There are those who spend the year passionately awaiting Christmas, and then there are those who spend the year passionately awaiting the arrival of charentais melons.
Although I like Christmas, I belong, in my heart, to the latter group, and I must recuse myself on the question of which is the more bathetic passion. Christmas, at least, is a sure thing; charentais melons are iffy — and this year, very iffy.
We are talking, then, about cantaloupe: not the familiar musk melons with the netted, khaki-colored rinds marketed as cantaloupe in this country but the real deal, the melons grown from European cultivars, with the same orange-yellow flesh as musk melons but with smooth, cream and green rinds etched with green longitudinal arcs. These melons are typically known by and sold under French names, charentais and cavaillon, though their European origin is thought to be not in France but Italy, in the environs of a town called Cantaluppi (“song of the wolves”) near Rome. It was here that the melons were first introduced into Europe from Armenia.
I love the romance of history, but the endless wet winter and slow spring were hard on local melons, the charentais in particular. I had been hunting for them in markets since the Fourth of July or so, but the first examples only turned up toward the end of August — along with Gravenstein apples and the season’s first peppers, those harbingers of autumn. Still, better late than never, unless late means bad. I was so glad to see the melons, and there were so few of them, that I snapped up a pair without sniffing them, only to find, when I sliced one open a day later, that fermentation had set in. The kitchen filled with the scent of Midori. Midori is lovely, of course — but not for breakfast, generally speaking. The melons went straight to the compost bin, where they joined the Tower Market flyer advertising charentais melons that could not be found, despite industrious scouting by the produce staff. The shipment didn’t come in, I was told when I asked, because the melons weren’t good enough?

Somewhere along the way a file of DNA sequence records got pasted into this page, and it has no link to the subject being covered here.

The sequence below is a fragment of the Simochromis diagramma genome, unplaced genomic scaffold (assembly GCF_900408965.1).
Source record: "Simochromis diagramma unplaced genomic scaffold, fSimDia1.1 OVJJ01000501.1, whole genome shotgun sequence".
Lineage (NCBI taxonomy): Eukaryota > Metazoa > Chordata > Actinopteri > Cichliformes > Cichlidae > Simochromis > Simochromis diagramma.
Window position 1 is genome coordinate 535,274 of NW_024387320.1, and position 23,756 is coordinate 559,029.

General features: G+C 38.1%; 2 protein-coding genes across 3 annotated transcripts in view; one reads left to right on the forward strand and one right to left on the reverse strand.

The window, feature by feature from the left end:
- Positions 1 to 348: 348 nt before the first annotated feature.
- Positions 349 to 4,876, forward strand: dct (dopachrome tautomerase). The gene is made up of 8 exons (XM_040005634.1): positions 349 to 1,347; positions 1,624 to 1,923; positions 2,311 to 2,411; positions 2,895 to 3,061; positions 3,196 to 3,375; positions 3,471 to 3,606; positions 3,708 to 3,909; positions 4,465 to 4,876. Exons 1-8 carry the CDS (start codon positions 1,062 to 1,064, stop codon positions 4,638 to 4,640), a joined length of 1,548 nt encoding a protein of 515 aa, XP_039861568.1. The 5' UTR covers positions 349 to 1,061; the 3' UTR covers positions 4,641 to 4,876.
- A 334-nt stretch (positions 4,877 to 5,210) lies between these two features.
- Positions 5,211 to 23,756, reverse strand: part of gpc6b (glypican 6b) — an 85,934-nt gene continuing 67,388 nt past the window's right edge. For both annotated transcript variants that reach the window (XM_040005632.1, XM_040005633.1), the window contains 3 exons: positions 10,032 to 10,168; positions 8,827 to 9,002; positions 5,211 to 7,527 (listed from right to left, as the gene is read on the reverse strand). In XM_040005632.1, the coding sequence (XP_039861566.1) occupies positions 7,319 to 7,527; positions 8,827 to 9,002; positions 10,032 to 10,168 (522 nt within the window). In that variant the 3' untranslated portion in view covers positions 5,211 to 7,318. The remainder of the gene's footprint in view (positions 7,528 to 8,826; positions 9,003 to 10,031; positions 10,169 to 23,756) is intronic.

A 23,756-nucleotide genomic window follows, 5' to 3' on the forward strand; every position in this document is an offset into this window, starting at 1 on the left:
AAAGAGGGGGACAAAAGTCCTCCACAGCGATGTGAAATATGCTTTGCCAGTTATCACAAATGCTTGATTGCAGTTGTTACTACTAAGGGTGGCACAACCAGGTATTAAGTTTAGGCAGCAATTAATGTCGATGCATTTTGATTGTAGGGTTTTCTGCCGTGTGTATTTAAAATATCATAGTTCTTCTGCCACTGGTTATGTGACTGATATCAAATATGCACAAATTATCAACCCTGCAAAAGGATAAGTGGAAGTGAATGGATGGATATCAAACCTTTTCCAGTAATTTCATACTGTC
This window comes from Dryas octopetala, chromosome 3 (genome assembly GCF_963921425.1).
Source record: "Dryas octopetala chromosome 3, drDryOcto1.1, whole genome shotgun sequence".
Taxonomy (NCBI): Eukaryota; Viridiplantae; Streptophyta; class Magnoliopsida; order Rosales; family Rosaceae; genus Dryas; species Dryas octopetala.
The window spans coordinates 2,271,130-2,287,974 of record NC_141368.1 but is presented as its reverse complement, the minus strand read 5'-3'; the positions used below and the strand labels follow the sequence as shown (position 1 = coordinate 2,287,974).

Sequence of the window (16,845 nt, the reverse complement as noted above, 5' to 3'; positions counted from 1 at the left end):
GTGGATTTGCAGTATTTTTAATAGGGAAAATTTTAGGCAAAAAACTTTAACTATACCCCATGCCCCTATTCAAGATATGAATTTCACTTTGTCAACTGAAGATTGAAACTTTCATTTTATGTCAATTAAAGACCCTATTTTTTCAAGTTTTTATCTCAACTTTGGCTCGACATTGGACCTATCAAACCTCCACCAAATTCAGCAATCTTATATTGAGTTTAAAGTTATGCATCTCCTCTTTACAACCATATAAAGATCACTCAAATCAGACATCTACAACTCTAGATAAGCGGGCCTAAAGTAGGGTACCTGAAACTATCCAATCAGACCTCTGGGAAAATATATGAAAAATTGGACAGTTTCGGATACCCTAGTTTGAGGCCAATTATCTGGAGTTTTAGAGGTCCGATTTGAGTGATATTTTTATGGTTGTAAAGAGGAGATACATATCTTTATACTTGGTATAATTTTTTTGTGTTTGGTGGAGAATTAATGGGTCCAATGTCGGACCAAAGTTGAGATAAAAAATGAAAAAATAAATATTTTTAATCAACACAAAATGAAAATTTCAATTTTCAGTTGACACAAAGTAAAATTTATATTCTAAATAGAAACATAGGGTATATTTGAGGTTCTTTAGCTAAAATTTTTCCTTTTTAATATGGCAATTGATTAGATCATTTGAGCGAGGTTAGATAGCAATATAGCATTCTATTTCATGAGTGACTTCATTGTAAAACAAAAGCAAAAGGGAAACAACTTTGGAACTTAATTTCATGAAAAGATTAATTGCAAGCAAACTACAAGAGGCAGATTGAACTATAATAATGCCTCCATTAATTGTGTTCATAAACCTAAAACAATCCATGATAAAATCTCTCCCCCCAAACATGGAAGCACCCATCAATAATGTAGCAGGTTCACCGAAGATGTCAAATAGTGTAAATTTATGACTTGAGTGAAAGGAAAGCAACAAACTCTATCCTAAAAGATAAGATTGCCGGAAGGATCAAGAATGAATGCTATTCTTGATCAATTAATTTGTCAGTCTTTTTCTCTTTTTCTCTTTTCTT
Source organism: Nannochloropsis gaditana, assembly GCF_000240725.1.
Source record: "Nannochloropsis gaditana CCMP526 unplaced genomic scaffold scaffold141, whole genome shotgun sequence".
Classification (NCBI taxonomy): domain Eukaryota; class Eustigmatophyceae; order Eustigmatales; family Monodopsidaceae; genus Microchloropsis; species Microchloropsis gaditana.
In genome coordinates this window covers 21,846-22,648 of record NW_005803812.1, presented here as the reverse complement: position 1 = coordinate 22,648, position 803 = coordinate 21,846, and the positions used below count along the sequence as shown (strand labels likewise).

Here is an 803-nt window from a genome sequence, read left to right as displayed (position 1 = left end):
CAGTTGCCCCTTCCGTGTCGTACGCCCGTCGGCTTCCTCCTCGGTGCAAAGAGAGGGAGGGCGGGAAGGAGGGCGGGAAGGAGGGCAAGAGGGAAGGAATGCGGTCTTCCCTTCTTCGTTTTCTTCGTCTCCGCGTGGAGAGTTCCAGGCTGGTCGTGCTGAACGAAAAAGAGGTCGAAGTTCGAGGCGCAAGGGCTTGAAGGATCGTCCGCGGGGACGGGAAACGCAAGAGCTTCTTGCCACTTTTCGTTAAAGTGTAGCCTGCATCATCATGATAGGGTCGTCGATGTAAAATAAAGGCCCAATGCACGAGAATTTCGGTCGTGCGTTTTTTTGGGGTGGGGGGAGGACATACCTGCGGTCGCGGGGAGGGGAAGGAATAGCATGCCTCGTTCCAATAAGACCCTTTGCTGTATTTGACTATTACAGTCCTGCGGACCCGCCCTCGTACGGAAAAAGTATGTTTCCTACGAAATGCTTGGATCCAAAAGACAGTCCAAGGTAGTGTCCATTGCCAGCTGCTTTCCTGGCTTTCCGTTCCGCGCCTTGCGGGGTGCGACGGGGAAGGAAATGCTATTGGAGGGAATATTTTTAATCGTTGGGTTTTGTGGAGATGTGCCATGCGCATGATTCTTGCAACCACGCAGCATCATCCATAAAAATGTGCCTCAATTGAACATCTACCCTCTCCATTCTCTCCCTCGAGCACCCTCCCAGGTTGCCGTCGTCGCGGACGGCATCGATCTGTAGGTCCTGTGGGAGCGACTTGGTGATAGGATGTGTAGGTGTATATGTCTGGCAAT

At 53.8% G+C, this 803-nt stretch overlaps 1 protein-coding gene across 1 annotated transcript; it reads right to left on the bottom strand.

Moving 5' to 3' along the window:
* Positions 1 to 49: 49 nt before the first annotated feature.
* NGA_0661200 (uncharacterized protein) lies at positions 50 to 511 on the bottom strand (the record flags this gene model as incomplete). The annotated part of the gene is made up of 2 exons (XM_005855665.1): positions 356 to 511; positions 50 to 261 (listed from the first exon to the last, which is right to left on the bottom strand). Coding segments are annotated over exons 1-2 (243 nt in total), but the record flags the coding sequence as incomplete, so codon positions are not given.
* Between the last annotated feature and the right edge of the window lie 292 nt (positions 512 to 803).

A week later, hard upon Labor Day, I found another box of them. Chose one by sniffing, paid my $3 with the hopeful resignation of the Lotto player, got it home, sliced it open, success. Shot of Midori to celebrate. (Not really.)